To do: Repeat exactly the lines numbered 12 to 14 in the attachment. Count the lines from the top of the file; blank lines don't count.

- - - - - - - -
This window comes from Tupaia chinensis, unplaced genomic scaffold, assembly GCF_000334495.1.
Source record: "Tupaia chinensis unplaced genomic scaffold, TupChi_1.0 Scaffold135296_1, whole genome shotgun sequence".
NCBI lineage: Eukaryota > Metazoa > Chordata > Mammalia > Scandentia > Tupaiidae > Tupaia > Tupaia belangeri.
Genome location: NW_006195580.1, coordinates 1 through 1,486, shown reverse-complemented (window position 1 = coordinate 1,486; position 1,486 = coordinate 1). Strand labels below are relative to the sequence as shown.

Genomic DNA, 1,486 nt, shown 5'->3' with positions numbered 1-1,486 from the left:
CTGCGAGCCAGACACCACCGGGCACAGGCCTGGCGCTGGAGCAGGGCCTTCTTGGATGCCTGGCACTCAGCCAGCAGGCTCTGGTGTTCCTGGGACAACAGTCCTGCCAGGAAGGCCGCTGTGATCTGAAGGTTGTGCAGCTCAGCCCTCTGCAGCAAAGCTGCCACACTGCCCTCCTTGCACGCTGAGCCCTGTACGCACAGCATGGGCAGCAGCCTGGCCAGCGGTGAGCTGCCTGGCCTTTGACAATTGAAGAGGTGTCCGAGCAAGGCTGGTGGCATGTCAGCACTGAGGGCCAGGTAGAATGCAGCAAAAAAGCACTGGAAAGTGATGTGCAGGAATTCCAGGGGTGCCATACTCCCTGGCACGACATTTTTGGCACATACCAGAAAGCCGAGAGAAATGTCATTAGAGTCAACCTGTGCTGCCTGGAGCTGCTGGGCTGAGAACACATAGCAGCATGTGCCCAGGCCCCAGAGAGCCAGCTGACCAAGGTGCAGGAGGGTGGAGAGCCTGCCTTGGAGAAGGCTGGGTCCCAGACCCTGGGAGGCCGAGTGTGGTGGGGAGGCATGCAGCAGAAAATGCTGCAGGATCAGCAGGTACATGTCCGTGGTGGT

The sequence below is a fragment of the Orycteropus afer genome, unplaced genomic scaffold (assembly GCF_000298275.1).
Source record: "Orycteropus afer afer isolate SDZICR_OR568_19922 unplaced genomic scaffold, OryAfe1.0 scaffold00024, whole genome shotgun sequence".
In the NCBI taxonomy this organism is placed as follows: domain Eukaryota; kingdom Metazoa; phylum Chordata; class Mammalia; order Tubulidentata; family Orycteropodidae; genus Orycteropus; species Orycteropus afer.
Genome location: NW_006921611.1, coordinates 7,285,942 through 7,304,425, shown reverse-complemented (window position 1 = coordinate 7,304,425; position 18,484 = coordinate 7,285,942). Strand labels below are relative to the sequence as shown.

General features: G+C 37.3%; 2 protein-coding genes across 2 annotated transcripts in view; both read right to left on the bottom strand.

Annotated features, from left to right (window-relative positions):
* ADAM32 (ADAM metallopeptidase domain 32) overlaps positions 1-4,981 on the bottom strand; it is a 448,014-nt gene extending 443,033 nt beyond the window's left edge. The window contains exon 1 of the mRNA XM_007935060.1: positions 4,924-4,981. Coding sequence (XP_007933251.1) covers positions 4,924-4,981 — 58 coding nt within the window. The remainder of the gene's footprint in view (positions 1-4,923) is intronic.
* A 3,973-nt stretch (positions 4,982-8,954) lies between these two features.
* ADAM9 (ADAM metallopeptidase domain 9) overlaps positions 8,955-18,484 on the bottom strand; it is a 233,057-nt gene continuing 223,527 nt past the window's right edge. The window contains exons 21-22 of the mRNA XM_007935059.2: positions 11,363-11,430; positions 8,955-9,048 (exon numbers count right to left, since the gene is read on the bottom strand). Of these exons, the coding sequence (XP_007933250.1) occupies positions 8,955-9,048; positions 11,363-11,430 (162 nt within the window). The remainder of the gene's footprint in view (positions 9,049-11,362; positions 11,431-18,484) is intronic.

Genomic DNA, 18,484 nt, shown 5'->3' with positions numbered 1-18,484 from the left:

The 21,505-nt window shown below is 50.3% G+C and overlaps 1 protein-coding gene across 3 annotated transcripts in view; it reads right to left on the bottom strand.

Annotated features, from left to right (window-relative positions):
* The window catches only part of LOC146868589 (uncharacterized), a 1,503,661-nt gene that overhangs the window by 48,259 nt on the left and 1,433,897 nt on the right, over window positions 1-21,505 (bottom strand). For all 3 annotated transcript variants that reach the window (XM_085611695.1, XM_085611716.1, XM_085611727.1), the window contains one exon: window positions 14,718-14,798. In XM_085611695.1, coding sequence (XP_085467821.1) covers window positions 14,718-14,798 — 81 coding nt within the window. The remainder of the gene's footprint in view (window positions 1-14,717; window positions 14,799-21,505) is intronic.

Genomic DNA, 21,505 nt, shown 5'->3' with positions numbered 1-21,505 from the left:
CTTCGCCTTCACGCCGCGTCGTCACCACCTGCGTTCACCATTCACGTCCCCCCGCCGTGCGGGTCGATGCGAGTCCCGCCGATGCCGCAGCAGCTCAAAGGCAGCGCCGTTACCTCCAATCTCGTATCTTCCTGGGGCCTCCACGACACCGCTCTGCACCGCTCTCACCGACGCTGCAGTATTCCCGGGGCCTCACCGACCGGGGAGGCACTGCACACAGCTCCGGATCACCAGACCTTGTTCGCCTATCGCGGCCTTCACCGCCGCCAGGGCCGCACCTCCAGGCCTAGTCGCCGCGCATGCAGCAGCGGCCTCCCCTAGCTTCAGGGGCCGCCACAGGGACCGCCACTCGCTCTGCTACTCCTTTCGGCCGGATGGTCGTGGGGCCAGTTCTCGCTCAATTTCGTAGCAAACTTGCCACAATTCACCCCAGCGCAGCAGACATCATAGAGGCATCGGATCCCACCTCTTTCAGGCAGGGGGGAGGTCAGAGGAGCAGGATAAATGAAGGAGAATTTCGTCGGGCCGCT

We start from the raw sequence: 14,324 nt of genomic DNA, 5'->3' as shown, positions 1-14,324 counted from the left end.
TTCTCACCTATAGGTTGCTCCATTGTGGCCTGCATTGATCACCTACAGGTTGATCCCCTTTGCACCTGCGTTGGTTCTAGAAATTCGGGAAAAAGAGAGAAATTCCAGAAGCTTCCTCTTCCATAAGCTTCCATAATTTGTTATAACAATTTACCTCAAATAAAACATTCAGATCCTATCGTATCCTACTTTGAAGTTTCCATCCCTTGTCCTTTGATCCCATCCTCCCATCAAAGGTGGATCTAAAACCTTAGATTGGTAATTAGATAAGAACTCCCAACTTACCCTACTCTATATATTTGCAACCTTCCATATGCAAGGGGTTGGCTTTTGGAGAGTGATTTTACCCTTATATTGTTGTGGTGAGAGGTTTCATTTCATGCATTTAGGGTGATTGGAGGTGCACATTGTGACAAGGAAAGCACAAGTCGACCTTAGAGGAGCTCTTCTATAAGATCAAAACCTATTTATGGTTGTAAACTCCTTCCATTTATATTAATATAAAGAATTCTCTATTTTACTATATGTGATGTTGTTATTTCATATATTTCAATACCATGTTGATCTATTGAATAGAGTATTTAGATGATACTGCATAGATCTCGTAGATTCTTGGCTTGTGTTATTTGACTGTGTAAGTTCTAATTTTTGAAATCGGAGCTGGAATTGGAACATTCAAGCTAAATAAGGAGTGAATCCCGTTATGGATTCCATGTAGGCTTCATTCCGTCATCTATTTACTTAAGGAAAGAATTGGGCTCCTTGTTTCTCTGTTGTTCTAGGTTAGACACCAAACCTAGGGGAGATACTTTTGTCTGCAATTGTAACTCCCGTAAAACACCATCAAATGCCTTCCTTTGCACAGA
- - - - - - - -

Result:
Annotated features, from left to right (window-relative positions):
* ADAM32 (ADAM metallopeptidase domain 32) overlaps positions 1-4,981 on the bottom strand; it is a 448,014-nt gene extending 443,033 nt beyond the window's left edge. The window contains exon 1 of the mRNA XM_007935060.1: positions 4,924-4,981. Coding sequence (XP_007933251.1) covers positions 4,924-4,981 — 58 coding nt within the window. The remainder of the gene's footprint in view (positions 1-4,923) is intronic.
* A 3,973-nt stretch (positions 4,982-8,954) lies between these two features.